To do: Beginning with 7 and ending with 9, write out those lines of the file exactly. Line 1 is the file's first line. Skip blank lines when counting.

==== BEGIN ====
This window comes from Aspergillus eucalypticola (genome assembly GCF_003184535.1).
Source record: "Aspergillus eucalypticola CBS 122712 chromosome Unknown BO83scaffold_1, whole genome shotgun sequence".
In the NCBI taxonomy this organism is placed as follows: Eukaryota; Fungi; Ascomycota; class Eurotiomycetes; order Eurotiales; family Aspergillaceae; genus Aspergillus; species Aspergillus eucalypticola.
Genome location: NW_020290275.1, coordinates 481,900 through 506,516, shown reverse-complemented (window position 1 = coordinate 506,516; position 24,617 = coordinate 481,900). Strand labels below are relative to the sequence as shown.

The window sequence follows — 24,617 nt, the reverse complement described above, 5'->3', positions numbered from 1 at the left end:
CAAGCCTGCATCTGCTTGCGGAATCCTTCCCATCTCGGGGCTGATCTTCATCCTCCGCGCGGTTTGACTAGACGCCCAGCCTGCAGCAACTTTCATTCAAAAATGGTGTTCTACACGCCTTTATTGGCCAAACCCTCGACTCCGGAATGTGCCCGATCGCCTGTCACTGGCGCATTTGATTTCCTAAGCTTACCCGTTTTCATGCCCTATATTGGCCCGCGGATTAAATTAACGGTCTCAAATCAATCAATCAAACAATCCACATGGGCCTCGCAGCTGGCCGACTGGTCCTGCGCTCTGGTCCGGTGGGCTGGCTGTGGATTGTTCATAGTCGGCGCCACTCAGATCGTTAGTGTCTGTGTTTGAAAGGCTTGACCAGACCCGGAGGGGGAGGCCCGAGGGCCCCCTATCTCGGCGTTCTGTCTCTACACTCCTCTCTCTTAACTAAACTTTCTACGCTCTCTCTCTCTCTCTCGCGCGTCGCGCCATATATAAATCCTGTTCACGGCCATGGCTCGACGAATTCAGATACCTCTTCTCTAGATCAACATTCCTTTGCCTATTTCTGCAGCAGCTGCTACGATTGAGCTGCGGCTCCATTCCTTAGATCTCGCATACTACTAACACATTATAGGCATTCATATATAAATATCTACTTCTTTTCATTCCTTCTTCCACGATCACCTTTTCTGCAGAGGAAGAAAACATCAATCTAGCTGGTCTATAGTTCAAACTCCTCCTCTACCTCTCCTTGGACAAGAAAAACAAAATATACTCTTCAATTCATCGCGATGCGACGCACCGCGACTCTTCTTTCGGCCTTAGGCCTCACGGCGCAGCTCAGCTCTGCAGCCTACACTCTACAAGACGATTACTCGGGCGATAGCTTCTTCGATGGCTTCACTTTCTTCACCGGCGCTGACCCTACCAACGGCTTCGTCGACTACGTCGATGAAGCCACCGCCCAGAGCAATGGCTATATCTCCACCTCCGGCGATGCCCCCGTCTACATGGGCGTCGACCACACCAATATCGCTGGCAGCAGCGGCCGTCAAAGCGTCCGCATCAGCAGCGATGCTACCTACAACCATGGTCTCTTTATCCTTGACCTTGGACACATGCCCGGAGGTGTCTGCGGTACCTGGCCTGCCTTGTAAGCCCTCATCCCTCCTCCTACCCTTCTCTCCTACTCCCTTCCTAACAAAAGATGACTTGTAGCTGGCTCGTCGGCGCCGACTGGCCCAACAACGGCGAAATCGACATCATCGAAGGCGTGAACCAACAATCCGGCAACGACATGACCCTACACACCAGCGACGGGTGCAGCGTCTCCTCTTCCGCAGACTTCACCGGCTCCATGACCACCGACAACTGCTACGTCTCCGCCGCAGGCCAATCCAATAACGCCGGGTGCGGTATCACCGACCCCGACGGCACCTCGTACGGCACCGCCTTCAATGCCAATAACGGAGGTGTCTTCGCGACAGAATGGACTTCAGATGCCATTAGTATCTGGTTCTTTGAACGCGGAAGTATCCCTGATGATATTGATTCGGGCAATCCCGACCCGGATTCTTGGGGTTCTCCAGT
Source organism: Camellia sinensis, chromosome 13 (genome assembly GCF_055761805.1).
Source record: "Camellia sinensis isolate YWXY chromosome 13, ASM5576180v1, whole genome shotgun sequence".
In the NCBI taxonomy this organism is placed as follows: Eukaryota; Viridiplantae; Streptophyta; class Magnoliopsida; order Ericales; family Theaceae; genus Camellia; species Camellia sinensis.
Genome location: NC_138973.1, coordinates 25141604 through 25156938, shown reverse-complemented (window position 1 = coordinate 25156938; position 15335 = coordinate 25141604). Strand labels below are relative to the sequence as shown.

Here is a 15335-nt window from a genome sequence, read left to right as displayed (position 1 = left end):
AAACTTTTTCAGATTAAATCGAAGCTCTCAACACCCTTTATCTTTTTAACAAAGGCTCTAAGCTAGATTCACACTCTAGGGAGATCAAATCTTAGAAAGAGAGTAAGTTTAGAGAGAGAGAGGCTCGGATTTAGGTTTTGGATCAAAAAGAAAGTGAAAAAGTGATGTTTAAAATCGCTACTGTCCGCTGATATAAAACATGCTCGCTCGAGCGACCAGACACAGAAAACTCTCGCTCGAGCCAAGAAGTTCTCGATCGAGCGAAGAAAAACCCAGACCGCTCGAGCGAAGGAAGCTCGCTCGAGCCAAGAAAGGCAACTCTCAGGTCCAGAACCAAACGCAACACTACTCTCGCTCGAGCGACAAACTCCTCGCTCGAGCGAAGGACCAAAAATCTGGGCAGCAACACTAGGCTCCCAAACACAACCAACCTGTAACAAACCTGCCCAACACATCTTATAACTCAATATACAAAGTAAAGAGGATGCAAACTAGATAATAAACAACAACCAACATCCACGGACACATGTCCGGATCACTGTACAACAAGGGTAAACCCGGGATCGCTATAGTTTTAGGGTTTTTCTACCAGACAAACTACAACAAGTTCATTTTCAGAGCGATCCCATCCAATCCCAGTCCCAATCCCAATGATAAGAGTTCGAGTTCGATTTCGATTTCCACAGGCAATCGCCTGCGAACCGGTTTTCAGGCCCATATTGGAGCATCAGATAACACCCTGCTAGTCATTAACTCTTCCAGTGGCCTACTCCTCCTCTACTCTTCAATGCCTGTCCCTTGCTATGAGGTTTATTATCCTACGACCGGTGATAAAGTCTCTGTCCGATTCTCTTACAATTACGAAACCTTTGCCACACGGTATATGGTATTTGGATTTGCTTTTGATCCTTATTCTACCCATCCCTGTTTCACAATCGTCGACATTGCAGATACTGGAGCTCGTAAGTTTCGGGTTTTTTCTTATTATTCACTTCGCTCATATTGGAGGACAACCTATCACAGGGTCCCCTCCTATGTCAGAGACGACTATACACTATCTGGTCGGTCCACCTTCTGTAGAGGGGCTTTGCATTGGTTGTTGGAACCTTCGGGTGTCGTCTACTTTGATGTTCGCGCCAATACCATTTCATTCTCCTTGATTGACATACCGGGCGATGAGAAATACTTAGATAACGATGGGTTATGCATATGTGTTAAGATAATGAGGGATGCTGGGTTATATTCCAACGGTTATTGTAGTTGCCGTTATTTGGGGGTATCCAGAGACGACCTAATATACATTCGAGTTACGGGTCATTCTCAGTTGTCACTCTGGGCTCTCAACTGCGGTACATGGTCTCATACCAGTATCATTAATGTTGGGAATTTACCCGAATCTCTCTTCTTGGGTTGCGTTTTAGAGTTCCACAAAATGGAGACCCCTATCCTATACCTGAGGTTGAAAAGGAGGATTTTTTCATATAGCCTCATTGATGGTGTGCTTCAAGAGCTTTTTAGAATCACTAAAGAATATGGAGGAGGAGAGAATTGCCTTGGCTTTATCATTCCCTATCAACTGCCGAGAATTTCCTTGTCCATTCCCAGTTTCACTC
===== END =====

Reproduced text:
Source organism: Camellia sinensis, chromosome 13 (genome assembly GCF_055761805.1).
Source record: "Camellia sinensis isolate YWXY chromosome 13, ASM5576180v1, whole genome shotgun sequence".
In the NCBI taxonomy this organism is placed as follows: Eukaryota; Viridiplantae; Streptophyta; class Magnoliopsida; order Ericales; family Theaceae; genus Camellia; species Camellia sinensis.